Virtually the first thing occupational psychology MSc students learn in their selection and assessment modules is the predictive validity of ability tests (also known as aptitude tests, cognitive ability tests, general mental ability tests etc). We learn very early on that general cognitive ability, as measured by a battery of ability tests (such as verbal, numerical, and abstract reasoning tests), are the strongest predictors of performance known (Schmidt and Hunter, 1998; Schmidt, 2016).
In fact, more recent revisions of this research suggest that cognitive ability tests are even more predictive of future performance than previously believed:
As you can see, ability tests are by far the strongest predictors of performance, outperforming assessment centres, job try-out procedures, and even interviews when it comes to predicting job performance.
Perhaps more importantly, research suggests that this correlation is even stronger in highly complex professional and managerial work (Schmidt, 2016), making ability testing absolutely essential in white-collar selection and assessment programmes.
The empirical evidence for using ability tests in recruitment is overwhelmingly strong and draws from almost a hundred years of research. Perhaps the best summary of this research was provided by Professor Frank Schmidt:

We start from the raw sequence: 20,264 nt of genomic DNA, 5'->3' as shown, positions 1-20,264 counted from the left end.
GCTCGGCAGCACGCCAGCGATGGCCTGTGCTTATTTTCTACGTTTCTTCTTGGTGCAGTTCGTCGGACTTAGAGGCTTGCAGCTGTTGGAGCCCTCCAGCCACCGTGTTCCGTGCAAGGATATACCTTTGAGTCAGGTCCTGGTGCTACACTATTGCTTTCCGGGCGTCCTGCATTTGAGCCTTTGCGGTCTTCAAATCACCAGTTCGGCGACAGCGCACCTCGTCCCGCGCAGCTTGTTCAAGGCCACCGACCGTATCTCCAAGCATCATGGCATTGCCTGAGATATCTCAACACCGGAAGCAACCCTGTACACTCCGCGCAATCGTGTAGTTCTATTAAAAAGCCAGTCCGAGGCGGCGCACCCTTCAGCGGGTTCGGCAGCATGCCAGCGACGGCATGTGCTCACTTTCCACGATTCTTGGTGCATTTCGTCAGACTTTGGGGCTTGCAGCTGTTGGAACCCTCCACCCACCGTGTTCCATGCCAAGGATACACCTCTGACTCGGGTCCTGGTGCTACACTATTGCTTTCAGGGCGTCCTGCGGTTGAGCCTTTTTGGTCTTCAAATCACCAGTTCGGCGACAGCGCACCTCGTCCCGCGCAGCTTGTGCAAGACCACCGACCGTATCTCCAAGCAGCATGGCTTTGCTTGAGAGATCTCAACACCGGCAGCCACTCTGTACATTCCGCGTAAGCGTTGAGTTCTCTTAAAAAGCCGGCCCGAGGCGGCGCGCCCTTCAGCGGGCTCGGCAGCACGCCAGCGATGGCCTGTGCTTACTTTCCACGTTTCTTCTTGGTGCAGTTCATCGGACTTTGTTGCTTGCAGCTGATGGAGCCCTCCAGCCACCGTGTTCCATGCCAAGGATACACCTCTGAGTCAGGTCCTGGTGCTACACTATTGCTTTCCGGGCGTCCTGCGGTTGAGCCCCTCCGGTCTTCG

“The purely empirical research evidence in I/O psychology showing a strong link between general cognitive ability (GCA) and job performance is so massive that there is no basis for questioning the validity of GCA as a predictor of job performance”
Although the empirical evidence is virtually indisputable, the theoretical basis for why ability tests predict performance is less well known.
As a quick summary of the theoretical case, there are three main reasons why and how cognitive ability predicts future performance in the workplace:
Complex Problem Solving
Perhaps the most obvious explanation for cognitive ability’s predictive power is complex problem-solving ability. Ability test questions are literally cognitive problems, and the ability to solve them is a direct measure of one’s problem-solving ability.
Greater cognitive ability allows people to solve problems faster and more effectively, granting a tremendous advantage in the workplace. Similarly, those that genuinely score low on cognitive ability tests show reduced complex problem-solving ability, taking longer to solve problems or failing to solve them at all (or indeed make them worse).
Research shows that cognitive ability is highly correlated with problem solving ability, and cognitive ability is particularly associated with the following performance appraisal items (Gottfredson, 1997):